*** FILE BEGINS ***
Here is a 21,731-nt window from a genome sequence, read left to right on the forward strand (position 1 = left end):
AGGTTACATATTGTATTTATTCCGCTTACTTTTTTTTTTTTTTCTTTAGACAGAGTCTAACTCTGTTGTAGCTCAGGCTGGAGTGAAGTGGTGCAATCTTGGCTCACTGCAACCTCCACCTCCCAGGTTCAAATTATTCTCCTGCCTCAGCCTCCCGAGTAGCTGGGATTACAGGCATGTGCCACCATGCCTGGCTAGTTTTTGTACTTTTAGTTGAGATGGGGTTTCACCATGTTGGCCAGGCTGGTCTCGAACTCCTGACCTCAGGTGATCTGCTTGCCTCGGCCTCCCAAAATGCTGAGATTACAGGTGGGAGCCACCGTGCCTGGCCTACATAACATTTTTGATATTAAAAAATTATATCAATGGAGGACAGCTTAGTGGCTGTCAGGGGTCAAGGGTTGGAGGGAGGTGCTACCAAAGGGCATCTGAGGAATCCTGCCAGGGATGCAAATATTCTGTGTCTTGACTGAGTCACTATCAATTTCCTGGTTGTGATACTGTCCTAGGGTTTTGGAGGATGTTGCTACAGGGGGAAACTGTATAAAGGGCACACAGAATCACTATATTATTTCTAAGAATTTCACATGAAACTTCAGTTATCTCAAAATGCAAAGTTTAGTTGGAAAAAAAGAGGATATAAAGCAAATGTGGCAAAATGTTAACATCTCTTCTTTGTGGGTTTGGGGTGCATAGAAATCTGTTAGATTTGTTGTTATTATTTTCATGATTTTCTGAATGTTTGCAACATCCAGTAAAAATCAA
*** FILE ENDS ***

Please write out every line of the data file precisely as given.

Here is a 21,731-nt window from a genome sequence, read left to right on the forward strand (position 1 = left end):
AGGTTACATATTGTATTTATTCCGCTTACTTTTTTTTTTTTTTCTTTAGACAGAGTCTAACTCTGTTGTAGCTCAGGCTGGAGTGAAGTGGTGCAATCTTGGCTCACTGCAACCTCCACCTCCCAGGTTCAAATTATTCTCCTGCCTCAGCCTCCCGAGTAGCTGGGATTACAGGCATGTGCCACCATGCCTGGCTAGTTTTTGTACTTTTAGTTGAGATGGGGTTTCACCATGTTGGCCAGGCTGGTCTCGAACTCCTGACCTCAGGTGATCTGCTTGCCTCGGCCTCCCAAAATGCTGAGATTACAGGTGGGAGCCACCGTGCCTGGCCTACATAACATTTTTGATATTAAAAAATTATATCAATGGAGGACAGCTTAGTGGCTGTCAGGGGTCAAGGGTTGGAGGGAGGTGCTACCAAAGGGCATCTGAGGAATCCTGCCAGGGATGCAAATATTCTGTGTCTTGACTGAGTCACTATCAATTTCCTGGTTGTGATACTGTCCTAGGGTTTTGGAGGATGTTGCTACAGGGGGAAACTGTATAAAGGGCACACAGAATCACTATATTATTTCTAAGAATTTCACATGAAACTTCAGTTATCTCAAAATGCAAAGTTTAGTTGGAAAAAAAGAGGATATAAAGCAAATGTGGCAAAATGTTAACATCTCTTCTTTGTGGGTTTGGGGTGCATAGAAATCTGTTAGATTTGTTGTTATTATTTTCATGATTTTCTGAATGTTTGCAACATCCAGTAAAAATCAA